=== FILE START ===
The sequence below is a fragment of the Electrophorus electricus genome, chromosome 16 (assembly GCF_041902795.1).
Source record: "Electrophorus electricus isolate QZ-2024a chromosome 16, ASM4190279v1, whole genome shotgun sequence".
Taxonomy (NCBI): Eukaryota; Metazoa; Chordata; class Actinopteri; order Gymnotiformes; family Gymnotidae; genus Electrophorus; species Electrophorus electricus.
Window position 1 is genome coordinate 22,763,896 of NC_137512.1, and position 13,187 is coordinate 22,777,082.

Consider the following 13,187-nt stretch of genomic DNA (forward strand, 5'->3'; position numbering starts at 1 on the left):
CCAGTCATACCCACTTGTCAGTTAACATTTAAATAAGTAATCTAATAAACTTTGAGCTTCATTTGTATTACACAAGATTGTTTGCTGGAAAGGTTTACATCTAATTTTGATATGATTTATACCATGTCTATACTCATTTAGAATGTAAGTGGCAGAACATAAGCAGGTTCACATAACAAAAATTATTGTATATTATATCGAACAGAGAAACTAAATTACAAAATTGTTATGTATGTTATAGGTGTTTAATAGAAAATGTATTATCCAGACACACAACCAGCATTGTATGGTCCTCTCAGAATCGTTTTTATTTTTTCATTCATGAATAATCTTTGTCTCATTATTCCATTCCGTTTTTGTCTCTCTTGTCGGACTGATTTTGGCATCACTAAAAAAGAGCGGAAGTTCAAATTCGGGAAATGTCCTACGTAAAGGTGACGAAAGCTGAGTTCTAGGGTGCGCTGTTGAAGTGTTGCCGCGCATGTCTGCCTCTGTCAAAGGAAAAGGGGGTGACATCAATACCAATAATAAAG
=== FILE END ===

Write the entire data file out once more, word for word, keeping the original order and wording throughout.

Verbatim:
The sequence below is a fragment of the Electrophorus electricus genome, chromosome 16 (assembly GCF_041902795.1).
Source record: "Electrophorus electricus isolate QZ-2024a chromosome 16, ASM4190279v1, whole genome shotgun sequence".
Taxonomy (NCBI): Eukaryota; Metazoa; Chordata; class Actinopteri; order Gymnotiformes; family Gymnotidae; genus Electrophorus; species Electrophorus electricus.
Window position 1 is genome coordinate 22,763,896 of NC_137512.1, and position 13,187 is coordinate 22,777,082.

Consider the following 13,187-nt stretch of genomic DNA (forward strand, 5'->3'; position numbering starts at 1 on the left):
CCAGTCATACCCACTTGTCAGTTAACATTTAAATAAGTAATCTAATAAACTTTGAGCTTCATTTGTATTACACAAGATTGTTTGCTGGAAAGGTTTACATCTAATTTTGATATGATTTATACCATGTCTATACTCATTTAGAATGTAAGTGGCAGAACATAAGCAGGTTCACATAACAAAAATTATTGTATATTATATCGAACAGAGAAACTAAATTACAAAATTGTTATGTATGTTATAGGTGTTTAATAGAAAATGTATTATCCAGACACACAACCAGCATTGTATGGTCCTCTCAGAATCGTTTTTATTTTTTCATTCATGAATAATCTTTGTCTCATTATTCCATTCCGTTTTTGTCTCTCTTGTCGGACTGATTTTGGCATCACTAAAAAAGAGCGGAAGTTCAAATTCGGGAAATGTCCTACGTAAAGGTGACGAAAGCTGAGTTCTAGGGTGCGCTGTTGAAGTGTTGCCGCGCATGTCTGCCTCTGTCAAAGGAAAAGGGGGTGACATCAATACCAATAATAAAG